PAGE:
I smell Cisco astroturfing to make having to patch routers sound like it's important for everyone's routers and not just theirs.

    • by Effugas (2378) *

      What FX has shown is that each hardware line tends to have enough in common that exploits can be built independent of the individual version of software deployed on that piece of hardware. That's a decrease in variability of at least a couple orders of magnitude.

  • What is a patching religion? And why are Cisco people susceptible to such idiocy? Can't they leave such thinking to the Republicans?

    Can anyone help me fan this little fire I've started?
    • by doas777 (1138627)
      well, patching is generally accepted as rule 2 in running a secure system.
      rule 1 is "Test Test Test".
      I often find that people who have big troubles with rule 2, have the same troubles with rule 1.
  • SLA? (Score:5, Insightful)

    by doas777 (1138627) on Thursday March 26, 2009 @04:01PM (#27348191)
    if they want me to patch my router, then they should give me the patch for free, don't you think?
    • Re:SLA? (Score:4, Informative)

      by mikkelm (1000451) on Thursday March 26, 2009 @04:58PM (#27349149)

      They do. You'll able to use every minor release in your release train free of charge, and they'll be developed for your platform until the product reaches end of life. You don't pay for patches.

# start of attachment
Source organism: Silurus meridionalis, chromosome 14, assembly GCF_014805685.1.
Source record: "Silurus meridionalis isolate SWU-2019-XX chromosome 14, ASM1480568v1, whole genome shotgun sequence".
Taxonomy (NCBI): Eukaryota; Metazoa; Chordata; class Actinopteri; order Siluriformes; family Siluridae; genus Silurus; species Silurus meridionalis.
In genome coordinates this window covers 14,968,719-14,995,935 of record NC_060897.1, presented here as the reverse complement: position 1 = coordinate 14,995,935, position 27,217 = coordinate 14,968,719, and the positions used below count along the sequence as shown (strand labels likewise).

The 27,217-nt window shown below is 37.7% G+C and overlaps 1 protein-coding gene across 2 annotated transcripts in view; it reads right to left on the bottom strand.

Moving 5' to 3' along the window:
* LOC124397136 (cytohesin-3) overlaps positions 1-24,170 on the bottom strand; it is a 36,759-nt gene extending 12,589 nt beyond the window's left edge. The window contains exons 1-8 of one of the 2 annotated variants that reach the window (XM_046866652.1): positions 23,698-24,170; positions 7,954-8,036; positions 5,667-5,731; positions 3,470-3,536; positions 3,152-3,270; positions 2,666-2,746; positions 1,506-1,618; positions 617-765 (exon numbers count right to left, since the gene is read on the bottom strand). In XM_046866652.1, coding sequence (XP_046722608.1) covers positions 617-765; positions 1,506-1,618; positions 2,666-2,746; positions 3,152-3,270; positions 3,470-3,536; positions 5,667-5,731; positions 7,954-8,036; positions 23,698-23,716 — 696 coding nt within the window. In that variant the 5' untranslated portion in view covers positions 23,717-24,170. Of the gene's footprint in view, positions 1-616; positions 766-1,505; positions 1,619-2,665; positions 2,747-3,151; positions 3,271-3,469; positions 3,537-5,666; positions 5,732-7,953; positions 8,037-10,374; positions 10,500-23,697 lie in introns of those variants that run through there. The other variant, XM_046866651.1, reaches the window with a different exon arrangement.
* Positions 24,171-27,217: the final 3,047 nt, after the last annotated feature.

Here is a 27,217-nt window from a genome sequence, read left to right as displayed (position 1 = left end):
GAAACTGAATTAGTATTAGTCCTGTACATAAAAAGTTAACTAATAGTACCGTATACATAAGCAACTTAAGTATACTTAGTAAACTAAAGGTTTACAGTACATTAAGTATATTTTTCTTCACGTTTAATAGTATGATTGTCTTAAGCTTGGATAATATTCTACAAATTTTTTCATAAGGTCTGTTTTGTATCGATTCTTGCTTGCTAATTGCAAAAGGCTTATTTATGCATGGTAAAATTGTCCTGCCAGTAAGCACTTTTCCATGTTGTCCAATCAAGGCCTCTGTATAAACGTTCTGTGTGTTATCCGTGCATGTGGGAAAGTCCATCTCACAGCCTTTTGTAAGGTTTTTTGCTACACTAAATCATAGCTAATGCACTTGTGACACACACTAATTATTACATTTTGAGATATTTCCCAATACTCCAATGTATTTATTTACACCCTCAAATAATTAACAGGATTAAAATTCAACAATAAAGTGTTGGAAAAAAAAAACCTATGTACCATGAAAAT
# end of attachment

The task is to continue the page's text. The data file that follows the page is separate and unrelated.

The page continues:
• Re:SLA? - They do. (Score:2, Informative)

      by Anonymous Coward

      If there is a security vulnerability in your IOS, call Cisco, say you have no support contract and they will give you the latest patch at your release level for nothing (or an upgraded release if there is no patch at your level).

    • by gth-au (1300077)

      You're right, downloading patches from Cisco is such a pain with their registration requirements. Better to Google the filename and grab the IOS (the version you think you need) from whatever 3rd party has stuck it on their ad-supported page, right? After all, nobody would put malware in a router update, surely...

  • by Anonymous Coward

    The dirty little secret about patching routers is that you can't just download the damned things. Why do I need to be certified and SLA'ed 3 ways round, or go to some third party, just to get it ?

    up yours Cisco !

    • Re: (Score:3, Informative)

      by amorsen (7485)

      If you manage to get hold of the actual Cisco vulnerability statement, it contains information about how to request a patched version even if you don't have a service contract.

  • test it in the lab eh? Yeah right.... Gone are the days when even largish companies have a lab that even looks vaguely like what they actually have running or the staff to run and maintain one. At best its some creaking old collection of cast off routers & switches

10.0 times 0.1 is hardly ever 1.0.